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CRA Releases Income Tax Return Statistics For The 2016 Personal Tax-Filing Season

The Canada Revenue Agency has released information about the 2006 T1 tax return filing season. It said that 26,233,828 T1 returns were received from 2016-02-15 to 2016-05-30. 85% of those returns were filed electronically, with 56% filed by accountants through efile and the remaining 29% by individuals through netfile. Most of the filed returns, 59%, resulted in refunds in an average amount of $1,682. Nil returns amounted to 22% of the total, and the remaining 19% of the T1 returns had taxes owing. The percentage of paper returns has been declining steadily from 38% just 5 years ago in 2011 to 15% this year.

All personal tax filings are not yet completed since the deadline for self employed individuals to file their t1 returns is June 15.

Any Canadian who misses the filing deadline will be subject to a tax late filing penalty of 5% of taxes owing, plus 1% of the unpaid tax balance per month. These tax penalties double for repeat late filers.

Canadians who have not filed personal tax returns for several years may be eligible for the CRA voluntary disclosure program (VDP). If they file the returns through a Canadian tax lawyer with the tax amnesty office, not as a regularly submitted tax return, there will be no late filing penalties, no prosecution for unfiled tax returns, and there may be a reduction of interest owing for some of the years. The main requirement to be eligible for this program is that the taxpayer approaches CRA before the tax department sends a request to file returns, or commences any audit or investigation of the taxpayer. In other words, as the name of the program implies, the taxpayer must approach CRA on a voluntary basis. For advice as to eligibility for the voluntary disclosure program contact our experienced Toronto tax lawyers.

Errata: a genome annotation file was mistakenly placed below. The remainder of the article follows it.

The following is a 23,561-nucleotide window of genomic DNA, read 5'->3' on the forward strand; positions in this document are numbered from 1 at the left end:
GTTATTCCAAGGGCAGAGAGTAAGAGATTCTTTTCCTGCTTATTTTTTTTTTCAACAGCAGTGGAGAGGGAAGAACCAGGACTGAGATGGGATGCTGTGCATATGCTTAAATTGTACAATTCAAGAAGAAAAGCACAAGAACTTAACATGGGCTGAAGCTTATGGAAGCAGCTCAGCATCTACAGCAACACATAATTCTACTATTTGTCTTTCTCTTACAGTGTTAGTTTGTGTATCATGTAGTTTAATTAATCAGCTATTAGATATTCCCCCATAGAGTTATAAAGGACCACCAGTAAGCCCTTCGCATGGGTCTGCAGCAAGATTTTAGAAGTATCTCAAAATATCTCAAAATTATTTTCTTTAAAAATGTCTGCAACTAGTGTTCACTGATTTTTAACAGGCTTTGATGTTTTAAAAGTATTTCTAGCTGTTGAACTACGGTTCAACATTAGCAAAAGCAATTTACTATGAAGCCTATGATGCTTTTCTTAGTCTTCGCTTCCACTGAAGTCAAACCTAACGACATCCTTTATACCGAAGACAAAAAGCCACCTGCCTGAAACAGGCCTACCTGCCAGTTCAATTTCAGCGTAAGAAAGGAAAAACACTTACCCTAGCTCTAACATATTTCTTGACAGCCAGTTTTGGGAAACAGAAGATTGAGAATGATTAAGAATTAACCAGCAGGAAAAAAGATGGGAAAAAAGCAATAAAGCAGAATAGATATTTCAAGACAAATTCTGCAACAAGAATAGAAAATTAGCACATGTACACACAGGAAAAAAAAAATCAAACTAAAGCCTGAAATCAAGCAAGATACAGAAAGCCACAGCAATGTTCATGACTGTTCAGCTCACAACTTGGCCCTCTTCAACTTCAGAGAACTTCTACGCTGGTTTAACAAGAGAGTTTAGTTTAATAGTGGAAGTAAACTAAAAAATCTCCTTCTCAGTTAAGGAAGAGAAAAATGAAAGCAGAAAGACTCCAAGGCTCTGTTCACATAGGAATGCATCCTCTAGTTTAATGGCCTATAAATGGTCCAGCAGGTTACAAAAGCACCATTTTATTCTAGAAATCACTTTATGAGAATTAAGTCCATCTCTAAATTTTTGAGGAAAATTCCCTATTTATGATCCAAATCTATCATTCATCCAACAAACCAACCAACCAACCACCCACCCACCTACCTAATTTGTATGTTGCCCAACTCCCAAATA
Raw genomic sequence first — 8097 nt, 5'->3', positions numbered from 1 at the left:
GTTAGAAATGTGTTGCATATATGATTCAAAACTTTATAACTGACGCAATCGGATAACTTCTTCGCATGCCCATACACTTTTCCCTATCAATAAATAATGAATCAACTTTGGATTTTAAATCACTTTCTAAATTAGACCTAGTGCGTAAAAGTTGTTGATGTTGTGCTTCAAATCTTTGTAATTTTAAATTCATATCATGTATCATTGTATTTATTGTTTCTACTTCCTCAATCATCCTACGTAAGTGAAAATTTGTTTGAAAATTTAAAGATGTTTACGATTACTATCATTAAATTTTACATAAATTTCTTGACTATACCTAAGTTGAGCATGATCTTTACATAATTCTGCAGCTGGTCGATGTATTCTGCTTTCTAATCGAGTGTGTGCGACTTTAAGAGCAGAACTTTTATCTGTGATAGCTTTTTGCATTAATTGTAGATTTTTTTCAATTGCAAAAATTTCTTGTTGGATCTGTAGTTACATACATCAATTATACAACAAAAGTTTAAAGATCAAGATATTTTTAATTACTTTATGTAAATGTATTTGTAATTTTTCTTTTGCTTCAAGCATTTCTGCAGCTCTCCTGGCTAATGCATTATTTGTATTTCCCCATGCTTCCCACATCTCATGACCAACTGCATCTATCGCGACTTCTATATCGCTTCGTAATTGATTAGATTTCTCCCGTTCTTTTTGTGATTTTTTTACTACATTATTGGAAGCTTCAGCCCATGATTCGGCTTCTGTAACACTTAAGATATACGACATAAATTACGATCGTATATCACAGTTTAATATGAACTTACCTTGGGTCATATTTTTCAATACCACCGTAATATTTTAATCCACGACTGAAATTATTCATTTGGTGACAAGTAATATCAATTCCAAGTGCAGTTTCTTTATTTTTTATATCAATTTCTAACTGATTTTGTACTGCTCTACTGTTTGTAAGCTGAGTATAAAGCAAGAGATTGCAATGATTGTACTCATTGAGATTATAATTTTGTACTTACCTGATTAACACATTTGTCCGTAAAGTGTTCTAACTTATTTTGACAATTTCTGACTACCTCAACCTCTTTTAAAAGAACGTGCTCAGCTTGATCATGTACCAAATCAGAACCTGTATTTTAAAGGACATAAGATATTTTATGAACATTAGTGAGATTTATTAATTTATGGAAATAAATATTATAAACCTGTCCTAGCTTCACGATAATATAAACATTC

Disclaimer:

"This article provides information of a general nature only. It is only current at the posting date. It is not updated and it may no longer be current. It does not provide legal advice nor can it or should it be relied upon. All tax situations are specific to their facts and will differ from the situations in the articles. If you have specific legal questions you should consult a lawyer."

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